Don't make a federal case out of drive-in church services

Keep in mind that, as the Court observed in Jacobson, “the police power of a State must be held to embrace, at least, such reasonable regulations established directly by legislative enactment as will protect the public health and the public safety.” What the government cannot do is single out individuals for reasons that have nothing to do with protecting public health—like religious beliefs, race, gender, or national origin. If local law enforcement enforces unreasonable orders in an unfair manner—even as part of an effort to protect public health during a pandemic—then the federal government and the courts are right to step in.

And the street goes both ways. In the absence of blatantly discriminatory or unreasonable orders being unfairly enforced, the federal government might have an even greater interest in preserving room to maneuver so that, in the future, governments will be able to strike the balance between individual rights and public safety.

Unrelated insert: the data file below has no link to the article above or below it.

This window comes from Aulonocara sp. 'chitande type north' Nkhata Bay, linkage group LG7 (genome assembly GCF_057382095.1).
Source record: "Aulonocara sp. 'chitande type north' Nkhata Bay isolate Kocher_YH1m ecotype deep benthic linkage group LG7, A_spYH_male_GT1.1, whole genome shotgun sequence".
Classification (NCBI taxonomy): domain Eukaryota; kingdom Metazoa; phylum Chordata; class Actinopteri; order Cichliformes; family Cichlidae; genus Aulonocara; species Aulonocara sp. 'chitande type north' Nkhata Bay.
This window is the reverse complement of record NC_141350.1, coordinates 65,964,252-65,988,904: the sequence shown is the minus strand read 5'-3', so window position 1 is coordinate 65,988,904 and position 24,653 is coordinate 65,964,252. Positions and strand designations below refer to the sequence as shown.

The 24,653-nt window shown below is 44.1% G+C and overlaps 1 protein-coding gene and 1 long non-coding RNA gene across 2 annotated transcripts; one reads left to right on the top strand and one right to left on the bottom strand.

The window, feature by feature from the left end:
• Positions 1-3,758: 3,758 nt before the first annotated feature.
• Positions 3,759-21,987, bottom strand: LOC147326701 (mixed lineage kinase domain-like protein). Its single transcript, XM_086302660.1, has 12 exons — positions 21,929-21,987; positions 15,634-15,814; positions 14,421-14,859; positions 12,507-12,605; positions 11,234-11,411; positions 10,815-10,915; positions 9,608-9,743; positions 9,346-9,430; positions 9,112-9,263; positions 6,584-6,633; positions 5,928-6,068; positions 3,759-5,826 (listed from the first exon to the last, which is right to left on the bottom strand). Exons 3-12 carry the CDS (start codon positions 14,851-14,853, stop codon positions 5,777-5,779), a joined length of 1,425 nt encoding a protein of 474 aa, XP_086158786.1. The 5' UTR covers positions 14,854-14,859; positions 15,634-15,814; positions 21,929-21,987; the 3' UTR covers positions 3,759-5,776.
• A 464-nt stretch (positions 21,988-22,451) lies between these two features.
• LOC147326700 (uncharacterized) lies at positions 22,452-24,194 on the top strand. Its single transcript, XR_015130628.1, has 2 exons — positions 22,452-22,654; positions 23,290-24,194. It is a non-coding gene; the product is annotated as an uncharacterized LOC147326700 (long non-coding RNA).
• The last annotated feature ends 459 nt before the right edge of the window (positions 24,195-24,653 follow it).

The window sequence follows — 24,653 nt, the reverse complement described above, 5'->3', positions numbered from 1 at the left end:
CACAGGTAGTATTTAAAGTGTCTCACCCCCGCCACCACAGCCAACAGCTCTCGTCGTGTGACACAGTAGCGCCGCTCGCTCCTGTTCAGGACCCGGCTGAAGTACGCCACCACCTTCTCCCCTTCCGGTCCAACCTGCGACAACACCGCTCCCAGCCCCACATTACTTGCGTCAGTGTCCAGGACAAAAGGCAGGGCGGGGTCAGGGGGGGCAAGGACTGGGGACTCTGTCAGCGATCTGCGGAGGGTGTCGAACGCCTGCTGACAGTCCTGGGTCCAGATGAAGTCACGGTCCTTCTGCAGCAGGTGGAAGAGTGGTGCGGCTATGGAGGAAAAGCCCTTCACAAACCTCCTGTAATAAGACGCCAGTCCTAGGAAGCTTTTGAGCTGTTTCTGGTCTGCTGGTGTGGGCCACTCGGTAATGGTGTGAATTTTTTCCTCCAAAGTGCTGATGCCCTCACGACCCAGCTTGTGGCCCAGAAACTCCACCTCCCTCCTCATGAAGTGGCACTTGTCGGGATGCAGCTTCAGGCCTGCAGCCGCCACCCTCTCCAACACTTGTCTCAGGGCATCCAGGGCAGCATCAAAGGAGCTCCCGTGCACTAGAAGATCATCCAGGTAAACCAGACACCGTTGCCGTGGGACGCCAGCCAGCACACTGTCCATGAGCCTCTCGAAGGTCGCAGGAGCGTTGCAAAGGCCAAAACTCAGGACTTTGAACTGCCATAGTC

Which is why DOJ’s decision to deride Greenville’s coronavirus enforcement efforts as amounting to intentional religious discrimination—when the underlying facts have not been established and the ordinance itself is no longer in operation—is concerning.

It’s hard not to wonder whether this was really about Attorney General Barr’s fire-and-brimstone approach to religion and American democracy.

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